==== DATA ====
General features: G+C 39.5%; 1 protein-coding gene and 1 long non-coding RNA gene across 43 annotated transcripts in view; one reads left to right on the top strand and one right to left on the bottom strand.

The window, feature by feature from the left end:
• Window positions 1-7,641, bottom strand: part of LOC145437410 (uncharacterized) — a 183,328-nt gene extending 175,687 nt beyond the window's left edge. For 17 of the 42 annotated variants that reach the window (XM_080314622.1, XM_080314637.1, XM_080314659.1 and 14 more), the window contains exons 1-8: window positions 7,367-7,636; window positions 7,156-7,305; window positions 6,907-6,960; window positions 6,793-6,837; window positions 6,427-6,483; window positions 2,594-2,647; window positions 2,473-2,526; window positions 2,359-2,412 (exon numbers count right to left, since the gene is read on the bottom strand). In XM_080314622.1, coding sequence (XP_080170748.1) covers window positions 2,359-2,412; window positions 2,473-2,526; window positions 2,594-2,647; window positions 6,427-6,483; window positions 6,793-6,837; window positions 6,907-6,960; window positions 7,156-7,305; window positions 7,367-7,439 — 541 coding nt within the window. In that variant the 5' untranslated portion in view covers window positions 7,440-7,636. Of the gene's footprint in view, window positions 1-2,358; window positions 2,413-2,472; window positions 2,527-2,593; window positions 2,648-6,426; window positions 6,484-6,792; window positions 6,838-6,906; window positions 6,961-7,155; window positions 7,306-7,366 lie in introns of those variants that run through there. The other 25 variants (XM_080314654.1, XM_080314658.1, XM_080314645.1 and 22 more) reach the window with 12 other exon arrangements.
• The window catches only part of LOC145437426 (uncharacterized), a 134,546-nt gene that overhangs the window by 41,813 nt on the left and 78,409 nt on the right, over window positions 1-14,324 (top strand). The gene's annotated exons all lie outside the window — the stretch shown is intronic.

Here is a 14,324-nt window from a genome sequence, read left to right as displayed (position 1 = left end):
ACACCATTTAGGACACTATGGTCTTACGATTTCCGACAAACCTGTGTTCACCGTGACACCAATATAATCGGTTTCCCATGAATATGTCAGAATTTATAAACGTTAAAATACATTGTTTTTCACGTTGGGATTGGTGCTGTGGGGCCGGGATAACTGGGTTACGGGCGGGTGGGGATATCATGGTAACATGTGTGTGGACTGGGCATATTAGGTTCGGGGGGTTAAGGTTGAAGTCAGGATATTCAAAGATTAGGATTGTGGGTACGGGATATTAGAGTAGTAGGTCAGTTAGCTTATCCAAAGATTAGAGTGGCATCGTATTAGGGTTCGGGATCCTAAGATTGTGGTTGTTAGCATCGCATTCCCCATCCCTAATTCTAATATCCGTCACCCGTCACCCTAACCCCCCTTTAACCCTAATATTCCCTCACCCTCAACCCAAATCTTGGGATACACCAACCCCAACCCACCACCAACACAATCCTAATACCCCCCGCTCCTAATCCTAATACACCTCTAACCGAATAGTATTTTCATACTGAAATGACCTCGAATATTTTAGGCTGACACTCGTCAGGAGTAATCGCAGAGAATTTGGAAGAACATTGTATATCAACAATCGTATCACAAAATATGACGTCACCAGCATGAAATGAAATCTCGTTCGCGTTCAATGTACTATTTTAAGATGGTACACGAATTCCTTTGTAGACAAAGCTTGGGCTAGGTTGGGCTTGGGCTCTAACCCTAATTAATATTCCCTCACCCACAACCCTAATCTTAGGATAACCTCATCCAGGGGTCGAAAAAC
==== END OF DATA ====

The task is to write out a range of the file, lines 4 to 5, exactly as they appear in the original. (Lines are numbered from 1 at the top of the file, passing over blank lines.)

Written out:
• The window catches only part of LOC145437426 (uncharacterized), a 134,546-nt gene that overhangs the window by 41,813 nt on the left and 78,409 nt on the right, over window positions 1-14,324 (top strand). The gene's annotated exons all lie outside the window — the stretch shown is intronic.

Here is a 14,324-nt window from a genome sequence, read left to right as displayed (position 1 = left end):